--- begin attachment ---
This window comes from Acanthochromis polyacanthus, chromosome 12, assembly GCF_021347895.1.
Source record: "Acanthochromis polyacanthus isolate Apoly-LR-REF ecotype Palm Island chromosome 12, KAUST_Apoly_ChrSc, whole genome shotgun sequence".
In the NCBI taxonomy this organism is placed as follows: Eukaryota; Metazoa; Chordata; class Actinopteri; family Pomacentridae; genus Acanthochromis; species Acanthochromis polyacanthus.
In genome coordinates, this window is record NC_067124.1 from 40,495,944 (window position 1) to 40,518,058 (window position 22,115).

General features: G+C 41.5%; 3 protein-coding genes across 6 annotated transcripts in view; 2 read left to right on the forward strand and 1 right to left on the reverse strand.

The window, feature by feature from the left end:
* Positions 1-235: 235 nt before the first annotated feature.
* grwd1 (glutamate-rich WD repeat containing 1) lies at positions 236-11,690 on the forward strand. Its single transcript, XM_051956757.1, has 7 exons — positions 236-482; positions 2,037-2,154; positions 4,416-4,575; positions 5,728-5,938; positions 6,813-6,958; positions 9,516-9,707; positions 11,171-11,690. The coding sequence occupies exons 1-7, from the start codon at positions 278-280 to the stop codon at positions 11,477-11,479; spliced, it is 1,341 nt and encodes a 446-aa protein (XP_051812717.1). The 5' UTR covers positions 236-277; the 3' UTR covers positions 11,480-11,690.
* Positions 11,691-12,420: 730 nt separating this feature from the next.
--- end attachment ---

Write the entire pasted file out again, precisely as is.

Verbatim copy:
This window comes from Acanthochromis polyacanthus, chromosome 12, assembly GCF_021347895.1.
Source record: "Acanthochromis polyacanthus isolate Apoly-LR-REF ecotype Palm Island chromosome 12, KAUST_Apoly_ChrSc, whole genome shotgun sequence".
In the NCBI taxonomy this organism is placed as follows: Eukaryota; Metazoa; Chordata; class Actinopteri; family Pomacentridae; genus Acanthochromis; species Acanthochromis polyacanthus.
In genome coordinates, this window is record NC_067124.1 from 40,495,944 (window position 1) to 40,518,058 (window position 22,115).

General features: G+C 41.5%; 3 protein-coding genes across 6 annotated transcripts in view; 2 read left to right on the forward strand and 1 right to left on the reverse strand.

The window, feature by feature from the left end:
* Positions 1-235: 235 nt before the first annotated feature.
* grwd1 (glutamate-rich WD repeat containing 1) lies at positions 236-11,690 on the forward strand. Its single transcript, XM_051956757.1, has 7 exons — positions 236-482; positions 2,037-2,154; positions 4,416-4,575; positions 5,728-5,938; positions 6,813-6,958; positions 9,516-9,707; positions 11,171-11,690. The coding sequence occupies exons 1-7, from the start codon at positions 278-280 to the stop codon at positions 11,477-11,479; spliced, it is 1,341 nt and encodes a 446-aa protein (XP_051812717.1). The 5' UTR covers positions 236-277; the 3' UTR covers positions 11,480-11,690.
* Positions 11,691-12,420: 730 nt separating this feature from the next.